COMICMIX: Okay, Wil, as a writer and reader of comics, what makes a good story to you?
WIL WHEATON: Comics are a visual medium, so the artwork is extremely important to me. There are tremendously talented writers who occasionally get paired up with artists whose art I don't like. And I won't read those books.
There are artists and writers who collaborate together. Matt [Fraction] gives Casanova artist Gabriel Ba as much credit for Casanova being awesome as people give Matt for making Casanova awesome. Ed [Brubaker] does the same thing with Criminal. And I think that says a lot about the importance of a good team-up. I'm lucky.
I've gotten to work with some great artists when I've done manga for TokyoPop.I don't know if the stories I've written would have the same emotional impact with the reader with different art. That really, really important combination of peanut butter and chocolate is really important to making comic books great.
Um. Wil? How about you answer the goddamn question?
What makes a book -- just a standard book -- very good, is the story and the dialogue and the interaction of the characters. So what makes a comic book great is those ingredients all put together, matched up with good pacing and really good artwork. A lot of the Alan Moore comics have all these wonderful elements that make reading comics fun, too. Top Ten is like playing "Where's Waldo," because after you've read the story you can go back through and read it again. Or if you read Watchmen and see the issues, there's the Rorschach issue that's in the middle where it mirrors itself -- that kind of stuff. A book like Sin City that uses positive and negative space really creatively, that's a great book, too.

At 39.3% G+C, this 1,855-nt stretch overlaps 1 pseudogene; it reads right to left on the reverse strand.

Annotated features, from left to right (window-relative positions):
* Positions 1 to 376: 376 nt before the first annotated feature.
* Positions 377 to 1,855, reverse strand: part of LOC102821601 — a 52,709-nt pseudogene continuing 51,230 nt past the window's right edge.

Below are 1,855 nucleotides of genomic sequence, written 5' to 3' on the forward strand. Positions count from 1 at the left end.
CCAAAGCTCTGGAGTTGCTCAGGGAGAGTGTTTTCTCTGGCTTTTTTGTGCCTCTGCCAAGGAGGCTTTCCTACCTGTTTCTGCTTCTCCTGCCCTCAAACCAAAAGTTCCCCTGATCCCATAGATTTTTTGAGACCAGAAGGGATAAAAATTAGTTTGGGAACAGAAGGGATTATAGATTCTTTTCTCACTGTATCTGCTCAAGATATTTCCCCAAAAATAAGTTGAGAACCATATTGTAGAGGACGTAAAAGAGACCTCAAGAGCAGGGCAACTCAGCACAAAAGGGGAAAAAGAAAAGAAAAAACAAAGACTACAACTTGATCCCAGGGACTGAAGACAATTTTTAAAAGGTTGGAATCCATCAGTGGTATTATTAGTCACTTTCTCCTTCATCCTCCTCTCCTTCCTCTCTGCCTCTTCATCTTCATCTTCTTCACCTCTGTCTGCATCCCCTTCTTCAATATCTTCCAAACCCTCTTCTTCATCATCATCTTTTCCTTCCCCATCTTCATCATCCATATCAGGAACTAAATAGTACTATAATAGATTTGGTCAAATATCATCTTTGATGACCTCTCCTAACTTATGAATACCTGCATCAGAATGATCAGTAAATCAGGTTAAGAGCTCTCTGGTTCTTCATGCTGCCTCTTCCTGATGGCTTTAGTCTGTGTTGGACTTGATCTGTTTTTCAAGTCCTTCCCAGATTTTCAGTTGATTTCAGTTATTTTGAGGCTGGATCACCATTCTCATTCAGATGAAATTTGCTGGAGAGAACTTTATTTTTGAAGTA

Of course, I should disclaim all this stuff. I recently wrote that I was worried about the new Star Trek movie being good, and I was vilified by Star Trek fans for having the temerity for expressing an opinion about this. Like I don't deserve to have an opinion about this.
This is the end of about 2 hours of me and Chris talking, and this final part feels rambling to me, which is probably how I felt when we'd talked for about 2 hours. I got to talk about technology a little bit, though, which was kind of cool:
CMix: What about the one piece of technology you can't live without?
WW: The technology I can't live without? Does encryption count as technology? It would have to be encryption. Think about the Internet without encryption. Absolutely no shopping online at all. None. Ever.
Not a single financial transaction would be possible without encryption.
Sure, there are things that I like that are fun. But can't live without? I could not live without encryption -- and to make it clear, I'm talking about open source public encryption. R.S.A. standards.
Yay standards! Yay for stating the obvious! Yay for Neil Gaiman writing Batman next year!
Oh, my favorite part of the interview is when I go on and on about my creative process. It's really too long to excerpt, but I promise it's worth the effort to go read the whole interview at Comicmix.
See what I did there?